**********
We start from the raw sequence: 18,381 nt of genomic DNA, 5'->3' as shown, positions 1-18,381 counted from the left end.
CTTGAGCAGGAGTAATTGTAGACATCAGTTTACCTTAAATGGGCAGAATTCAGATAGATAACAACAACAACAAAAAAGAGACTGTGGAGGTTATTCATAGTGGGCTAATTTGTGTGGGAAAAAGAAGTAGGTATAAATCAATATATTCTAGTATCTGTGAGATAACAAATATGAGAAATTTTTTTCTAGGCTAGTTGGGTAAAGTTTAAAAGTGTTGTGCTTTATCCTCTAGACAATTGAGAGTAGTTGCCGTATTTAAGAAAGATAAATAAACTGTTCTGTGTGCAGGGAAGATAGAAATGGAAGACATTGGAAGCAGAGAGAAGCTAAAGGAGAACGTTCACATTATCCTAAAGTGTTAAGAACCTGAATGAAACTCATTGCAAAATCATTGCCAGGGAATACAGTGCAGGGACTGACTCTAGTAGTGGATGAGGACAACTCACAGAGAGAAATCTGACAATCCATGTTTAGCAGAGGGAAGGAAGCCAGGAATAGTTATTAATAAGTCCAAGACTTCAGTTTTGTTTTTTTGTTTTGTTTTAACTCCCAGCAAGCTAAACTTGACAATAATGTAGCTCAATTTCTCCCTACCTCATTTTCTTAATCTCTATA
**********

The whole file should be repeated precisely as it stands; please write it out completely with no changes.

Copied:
We start from the raw sequence: 18,381 nt of genomic DNA, 5'->3' as shown, positions 1-18,381 counted from the left end.
CTTGAGCAGGAGTAATTGTAGACATCAGTTTACCTTAAATGGGCAGAATTCAGATAGATAACAACAACAACAAAAAAGAGACTGTGGAGGTTATTCATAGTGGGCTAATTTGTGTGGGAAAAAGAAGTAGGTATAAATCAATATATTCTAGTATCTGTGAGATAACAAATATGAGAAATTTTTTTCTAGGCTAGTTGGGTAAAGTTTAAAAGTGTTGTGCTTTATCCTCTAGACAATTGAGAGTAGTTGCCGTATTTAAGAAAGATAAATAAACTGTTCTGTGTGCAGGGAAGATAGAAATGGAAGACATTGGAAGCAGAGAGAAGCTAAAGGAGAACGTTCACATTATCCTAAAGTGTTAAGAACCTGAATGAAACTCATTGCAAAATCATTGCCAGGGAATACAGTGCAGGGACTGACTCTAGTAGTGGATGAGGACAACTCACAGAGAGAAATCTGACAATCCATGTTTAGCAGAGGGAAGGAAGCCAGGAATAGTTATTAATAAGTCCAAGACTTCAGTTTTGTTTTTTTGTTTTGTTTTAACTCCCAGCAAGCTAAACTTGACAATAATGTAGCTCAATTTCTCCCTACCTCATTTTCTTAATCTCTATA